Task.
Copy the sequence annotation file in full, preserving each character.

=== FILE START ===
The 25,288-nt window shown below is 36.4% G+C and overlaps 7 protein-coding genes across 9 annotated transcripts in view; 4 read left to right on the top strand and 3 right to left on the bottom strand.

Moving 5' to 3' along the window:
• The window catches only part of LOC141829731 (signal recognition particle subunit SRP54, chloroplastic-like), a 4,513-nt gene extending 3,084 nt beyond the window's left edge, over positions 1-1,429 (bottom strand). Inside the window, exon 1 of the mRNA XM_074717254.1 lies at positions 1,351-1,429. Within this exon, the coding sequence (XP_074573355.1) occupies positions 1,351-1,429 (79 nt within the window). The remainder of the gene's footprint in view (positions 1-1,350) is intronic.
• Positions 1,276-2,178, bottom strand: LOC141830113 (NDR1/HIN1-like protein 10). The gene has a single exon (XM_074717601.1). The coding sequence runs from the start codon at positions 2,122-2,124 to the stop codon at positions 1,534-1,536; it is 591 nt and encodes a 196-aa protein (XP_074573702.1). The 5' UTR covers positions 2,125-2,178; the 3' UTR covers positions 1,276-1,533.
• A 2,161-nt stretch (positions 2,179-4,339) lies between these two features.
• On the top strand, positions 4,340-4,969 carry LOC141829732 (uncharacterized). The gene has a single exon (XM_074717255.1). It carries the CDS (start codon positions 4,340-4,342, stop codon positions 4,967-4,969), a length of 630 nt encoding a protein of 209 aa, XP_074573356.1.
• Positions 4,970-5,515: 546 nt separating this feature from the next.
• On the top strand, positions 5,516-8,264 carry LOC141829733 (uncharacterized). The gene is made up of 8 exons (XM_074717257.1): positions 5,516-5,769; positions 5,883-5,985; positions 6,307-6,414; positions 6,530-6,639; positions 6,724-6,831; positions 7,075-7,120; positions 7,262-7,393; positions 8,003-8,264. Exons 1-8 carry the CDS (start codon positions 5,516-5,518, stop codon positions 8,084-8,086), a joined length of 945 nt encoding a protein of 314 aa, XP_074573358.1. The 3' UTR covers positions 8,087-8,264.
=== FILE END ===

The 25,288-nt window shown below is 36.4% G+C and overlaps 7 protein-coding genes across 9 annotated transcripts in view; 4 read left to right on the top strand and 3 right to left on the bottom strand.

Moving 5' to 3' along the window:
• The window catches only part of LOC141829731 (signal recognition particle subunit SRP54, chloroplastic-like), a 4,513-nt gene extending 3,084 nt beyond the window's left edge, over positions 1-1,429 (bottom strand). Inside the window, exon 1 of the mRNA XM_074717254.1 lies at positions 1,351-1,429. Within this exon, the coding sequence (XP_074573355.1) occupies positions 1,351-1,429 (79 nt within the window). The remainder of the gene's footprint in view (positions 1-1,350) is intronic.
• Positions 1,276-2,178, bottom strand: LOC141830113 (NDR1/HIN1-like protein 10). The gene has a single exon (XM_074717601.1). The coding sequence runs from the start codon at positions 2,122-2,124 to the stop codon at positions 1,534-1,536; it is 591 nt and encodes a 196-aa protein (XP_074573702.1). The 5' UTR covers positions 2,125-2,178; the 3' UTR covers positions 1,276-1,533.
• A 2,161-nt stretch (positions 2,179-4,339) lies between these two features.
• On the top strand, positions 4,340-4,969 carry LOC141829732 (uncharacterized). The gene has a single exon (XM_074717255.1). It carries the CDS (start codon positions 4,340-4,342, stop codon positions 4,967-4,969), a length of 630 nt encoding a protein of 209 aa, XP_074573356.1.
• Positions 4,970-5,515: 546 nt separating this feature from the next.
• On the top strand, positions 5,516-8,264 carry LOC141829733 (uncharacterized). The gene is made up of 8 exons (XM_074717257.1): positions 5,516-5,769; positions 5,883-5,985; positions 6,307-6,414; positions 6,530-6,639; positions 6,724-6,831; positions 7,075-7,120; positions 7,262-7,393; positions 8,003-8,264. Exons 1-8 carry the CDS (start codon positions 5,516-5,518, stop codon positions 8,084-8,086), a joined length of 945 nt encoding a protein of 314 aa, XP_074573358.1. The 3' UTR covers positions 8,087-8,264.